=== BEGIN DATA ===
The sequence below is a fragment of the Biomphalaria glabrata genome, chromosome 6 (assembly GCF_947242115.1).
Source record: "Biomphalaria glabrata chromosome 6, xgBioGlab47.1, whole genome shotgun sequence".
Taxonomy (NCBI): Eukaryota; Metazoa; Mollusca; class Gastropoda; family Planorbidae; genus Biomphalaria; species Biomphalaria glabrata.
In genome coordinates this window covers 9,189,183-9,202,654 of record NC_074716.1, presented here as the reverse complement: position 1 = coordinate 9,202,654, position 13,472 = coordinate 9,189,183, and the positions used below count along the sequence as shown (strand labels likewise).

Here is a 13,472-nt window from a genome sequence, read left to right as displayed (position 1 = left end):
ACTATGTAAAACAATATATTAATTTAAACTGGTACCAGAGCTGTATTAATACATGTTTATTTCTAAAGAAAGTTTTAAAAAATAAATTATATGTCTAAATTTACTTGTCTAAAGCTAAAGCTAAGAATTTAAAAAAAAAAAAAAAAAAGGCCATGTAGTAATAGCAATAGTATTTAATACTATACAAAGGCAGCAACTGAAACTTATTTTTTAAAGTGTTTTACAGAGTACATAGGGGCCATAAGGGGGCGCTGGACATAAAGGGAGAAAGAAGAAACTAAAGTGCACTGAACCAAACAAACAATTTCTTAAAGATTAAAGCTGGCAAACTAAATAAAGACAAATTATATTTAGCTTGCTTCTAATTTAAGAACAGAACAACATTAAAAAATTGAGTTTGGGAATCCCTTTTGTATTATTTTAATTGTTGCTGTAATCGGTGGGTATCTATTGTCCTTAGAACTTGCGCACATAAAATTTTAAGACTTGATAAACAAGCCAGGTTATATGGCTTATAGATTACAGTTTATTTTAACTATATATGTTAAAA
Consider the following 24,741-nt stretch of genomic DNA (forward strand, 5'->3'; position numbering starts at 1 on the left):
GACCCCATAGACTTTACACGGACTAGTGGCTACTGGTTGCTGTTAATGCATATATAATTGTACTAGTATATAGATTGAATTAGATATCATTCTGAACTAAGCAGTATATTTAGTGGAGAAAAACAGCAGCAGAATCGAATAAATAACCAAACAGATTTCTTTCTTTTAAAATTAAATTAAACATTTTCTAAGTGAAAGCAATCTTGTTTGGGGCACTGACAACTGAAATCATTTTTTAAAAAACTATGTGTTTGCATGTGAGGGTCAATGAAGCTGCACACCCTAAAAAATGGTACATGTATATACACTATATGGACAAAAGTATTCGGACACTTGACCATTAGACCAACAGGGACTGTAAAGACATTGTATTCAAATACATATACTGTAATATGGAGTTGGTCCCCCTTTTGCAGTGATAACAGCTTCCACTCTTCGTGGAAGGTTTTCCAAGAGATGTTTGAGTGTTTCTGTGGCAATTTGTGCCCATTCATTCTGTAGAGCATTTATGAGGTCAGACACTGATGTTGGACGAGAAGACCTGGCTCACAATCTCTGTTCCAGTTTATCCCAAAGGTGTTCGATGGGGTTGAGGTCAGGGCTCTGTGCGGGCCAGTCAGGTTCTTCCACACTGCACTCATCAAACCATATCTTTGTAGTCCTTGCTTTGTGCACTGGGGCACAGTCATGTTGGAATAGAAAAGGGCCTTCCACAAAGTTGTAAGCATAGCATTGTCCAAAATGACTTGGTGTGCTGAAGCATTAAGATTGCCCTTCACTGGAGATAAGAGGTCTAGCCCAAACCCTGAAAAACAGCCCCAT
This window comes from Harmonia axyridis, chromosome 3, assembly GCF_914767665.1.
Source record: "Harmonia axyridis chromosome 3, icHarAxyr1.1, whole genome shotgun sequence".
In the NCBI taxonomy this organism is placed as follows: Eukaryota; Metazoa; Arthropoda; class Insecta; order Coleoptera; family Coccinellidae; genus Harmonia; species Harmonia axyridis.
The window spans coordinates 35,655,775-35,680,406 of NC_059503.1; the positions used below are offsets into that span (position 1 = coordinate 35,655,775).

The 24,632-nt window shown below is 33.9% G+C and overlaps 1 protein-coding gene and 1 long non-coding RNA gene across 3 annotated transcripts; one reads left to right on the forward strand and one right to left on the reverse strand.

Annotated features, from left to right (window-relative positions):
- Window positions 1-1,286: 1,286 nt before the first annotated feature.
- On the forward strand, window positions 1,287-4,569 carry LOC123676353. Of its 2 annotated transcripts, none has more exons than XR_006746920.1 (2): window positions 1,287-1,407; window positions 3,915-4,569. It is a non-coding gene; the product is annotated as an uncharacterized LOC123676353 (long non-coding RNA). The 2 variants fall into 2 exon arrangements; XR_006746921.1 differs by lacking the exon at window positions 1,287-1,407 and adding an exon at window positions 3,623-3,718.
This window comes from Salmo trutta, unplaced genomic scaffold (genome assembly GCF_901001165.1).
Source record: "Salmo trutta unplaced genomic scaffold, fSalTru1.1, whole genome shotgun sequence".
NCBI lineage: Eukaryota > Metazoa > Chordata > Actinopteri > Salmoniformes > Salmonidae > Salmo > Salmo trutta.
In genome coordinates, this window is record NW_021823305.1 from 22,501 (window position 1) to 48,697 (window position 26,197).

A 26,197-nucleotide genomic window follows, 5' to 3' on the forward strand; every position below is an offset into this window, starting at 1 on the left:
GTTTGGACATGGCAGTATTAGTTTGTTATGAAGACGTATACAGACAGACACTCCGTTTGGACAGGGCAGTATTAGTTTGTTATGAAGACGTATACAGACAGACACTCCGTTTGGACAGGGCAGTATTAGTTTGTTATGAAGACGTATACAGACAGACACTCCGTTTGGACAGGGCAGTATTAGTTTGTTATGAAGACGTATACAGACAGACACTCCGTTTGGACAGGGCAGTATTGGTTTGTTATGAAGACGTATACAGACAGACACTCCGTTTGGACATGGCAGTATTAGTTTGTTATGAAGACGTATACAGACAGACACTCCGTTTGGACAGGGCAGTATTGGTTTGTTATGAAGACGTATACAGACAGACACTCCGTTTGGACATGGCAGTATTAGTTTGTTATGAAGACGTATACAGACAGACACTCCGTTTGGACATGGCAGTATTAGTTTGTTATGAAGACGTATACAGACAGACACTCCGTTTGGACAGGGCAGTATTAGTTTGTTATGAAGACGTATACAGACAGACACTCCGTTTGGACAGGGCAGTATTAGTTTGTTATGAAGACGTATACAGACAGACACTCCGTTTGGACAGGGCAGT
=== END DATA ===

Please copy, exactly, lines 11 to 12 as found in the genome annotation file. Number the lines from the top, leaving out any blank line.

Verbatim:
In the NCBI taxonomy this organism is placed as follows: Eukaryota; Metazoa; Arthropoda; class Insecta; order Coleoptera; family Coccinellidae; genus Harmonia; species Harmonia axyridis.
The window spans coordinates 35,655,775-35,680,406 of NC_059503.1; the positions used below are offsets into that span (position 1 = coordinate 35,655,775).